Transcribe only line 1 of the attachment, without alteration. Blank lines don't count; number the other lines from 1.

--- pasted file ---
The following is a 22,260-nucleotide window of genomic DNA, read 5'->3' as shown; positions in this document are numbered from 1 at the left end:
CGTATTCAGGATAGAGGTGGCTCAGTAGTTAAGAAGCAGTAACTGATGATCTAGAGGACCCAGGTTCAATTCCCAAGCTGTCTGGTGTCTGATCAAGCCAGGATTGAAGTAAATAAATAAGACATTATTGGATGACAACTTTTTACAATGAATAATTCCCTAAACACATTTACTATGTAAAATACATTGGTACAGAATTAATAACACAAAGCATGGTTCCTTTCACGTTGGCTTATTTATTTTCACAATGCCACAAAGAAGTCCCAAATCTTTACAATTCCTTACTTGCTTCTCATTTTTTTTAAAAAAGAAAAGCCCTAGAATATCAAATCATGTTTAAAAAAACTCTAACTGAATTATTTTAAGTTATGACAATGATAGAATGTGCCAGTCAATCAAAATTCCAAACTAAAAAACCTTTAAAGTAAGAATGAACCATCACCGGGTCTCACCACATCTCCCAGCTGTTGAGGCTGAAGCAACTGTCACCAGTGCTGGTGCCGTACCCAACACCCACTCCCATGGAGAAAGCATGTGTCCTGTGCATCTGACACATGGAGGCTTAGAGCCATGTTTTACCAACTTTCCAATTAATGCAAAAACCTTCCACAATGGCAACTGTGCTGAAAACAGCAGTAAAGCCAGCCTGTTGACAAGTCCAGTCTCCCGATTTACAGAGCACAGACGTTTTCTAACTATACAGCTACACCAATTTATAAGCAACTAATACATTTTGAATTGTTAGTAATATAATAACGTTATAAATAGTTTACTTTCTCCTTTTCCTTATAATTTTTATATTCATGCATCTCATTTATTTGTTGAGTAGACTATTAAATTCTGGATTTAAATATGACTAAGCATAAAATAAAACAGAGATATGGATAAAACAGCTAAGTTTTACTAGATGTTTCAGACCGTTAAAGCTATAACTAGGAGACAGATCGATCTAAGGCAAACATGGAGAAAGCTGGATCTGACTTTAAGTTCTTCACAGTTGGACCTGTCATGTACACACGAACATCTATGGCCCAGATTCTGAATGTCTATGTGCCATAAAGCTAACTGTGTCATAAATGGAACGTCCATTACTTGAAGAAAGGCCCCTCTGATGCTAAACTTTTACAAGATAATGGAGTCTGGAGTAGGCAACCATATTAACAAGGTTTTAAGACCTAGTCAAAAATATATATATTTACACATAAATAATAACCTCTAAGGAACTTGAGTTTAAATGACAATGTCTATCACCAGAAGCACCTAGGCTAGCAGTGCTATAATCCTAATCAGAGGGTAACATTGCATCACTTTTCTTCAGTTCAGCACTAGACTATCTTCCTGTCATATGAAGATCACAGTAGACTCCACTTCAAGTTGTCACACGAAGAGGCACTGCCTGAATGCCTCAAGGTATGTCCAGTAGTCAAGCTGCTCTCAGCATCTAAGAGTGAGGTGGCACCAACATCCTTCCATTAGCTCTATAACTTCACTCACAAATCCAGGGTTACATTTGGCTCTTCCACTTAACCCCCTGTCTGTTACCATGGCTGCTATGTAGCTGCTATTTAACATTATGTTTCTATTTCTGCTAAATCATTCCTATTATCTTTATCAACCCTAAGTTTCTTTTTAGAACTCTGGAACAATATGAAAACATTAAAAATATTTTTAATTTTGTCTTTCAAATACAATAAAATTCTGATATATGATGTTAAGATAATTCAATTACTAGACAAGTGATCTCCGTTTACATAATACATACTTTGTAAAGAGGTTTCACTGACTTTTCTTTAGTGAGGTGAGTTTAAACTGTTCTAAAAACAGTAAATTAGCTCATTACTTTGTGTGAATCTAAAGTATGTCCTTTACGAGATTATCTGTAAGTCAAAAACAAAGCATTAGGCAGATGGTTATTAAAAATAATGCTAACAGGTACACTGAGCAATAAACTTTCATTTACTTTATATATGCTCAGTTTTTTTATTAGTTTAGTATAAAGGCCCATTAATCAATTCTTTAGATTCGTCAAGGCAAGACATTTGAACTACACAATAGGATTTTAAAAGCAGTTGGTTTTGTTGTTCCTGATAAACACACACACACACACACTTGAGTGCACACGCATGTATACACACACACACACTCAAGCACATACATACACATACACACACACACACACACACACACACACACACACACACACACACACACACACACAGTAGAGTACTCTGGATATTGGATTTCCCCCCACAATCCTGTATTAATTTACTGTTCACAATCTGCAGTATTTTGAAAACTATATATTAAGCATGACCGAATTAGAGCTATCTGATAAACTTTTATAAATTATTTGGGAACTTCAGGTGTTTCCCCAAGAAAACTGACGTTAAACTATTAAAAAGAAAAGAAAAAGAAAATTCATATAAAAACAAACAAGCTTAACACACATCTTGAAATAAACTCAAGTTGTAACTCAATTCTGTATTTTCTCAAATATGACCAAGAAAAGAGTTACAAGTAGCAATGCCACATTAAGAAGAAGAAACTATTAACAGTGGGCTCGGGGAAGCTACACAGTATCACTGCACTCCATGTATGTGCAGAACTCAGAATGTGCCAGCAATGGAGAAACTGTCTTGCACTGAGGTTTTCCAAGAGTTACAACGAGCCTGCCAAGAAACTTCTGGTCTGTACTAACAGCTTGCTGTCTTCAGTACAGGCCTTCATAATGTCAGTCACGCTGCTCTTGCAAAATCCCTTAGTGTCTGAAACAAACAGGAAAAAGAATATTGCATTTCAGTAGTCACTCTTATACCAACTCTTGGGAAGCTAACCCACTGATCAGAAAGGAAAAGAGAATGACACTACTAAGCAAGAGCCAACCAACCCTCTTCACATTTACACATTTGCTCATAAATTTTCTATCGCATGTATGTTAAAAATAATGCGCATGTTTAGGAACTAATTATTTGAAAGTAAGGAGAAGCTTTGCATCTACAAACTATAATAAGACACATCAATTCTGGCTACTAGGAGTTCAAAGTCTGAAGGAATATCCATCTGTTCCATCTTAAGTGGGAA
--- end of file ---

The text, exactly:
The following is a 22,260-nucleotide window of genomic DNA, read 5'->3' as shown; positions in this document are numbered from 1 at the left end: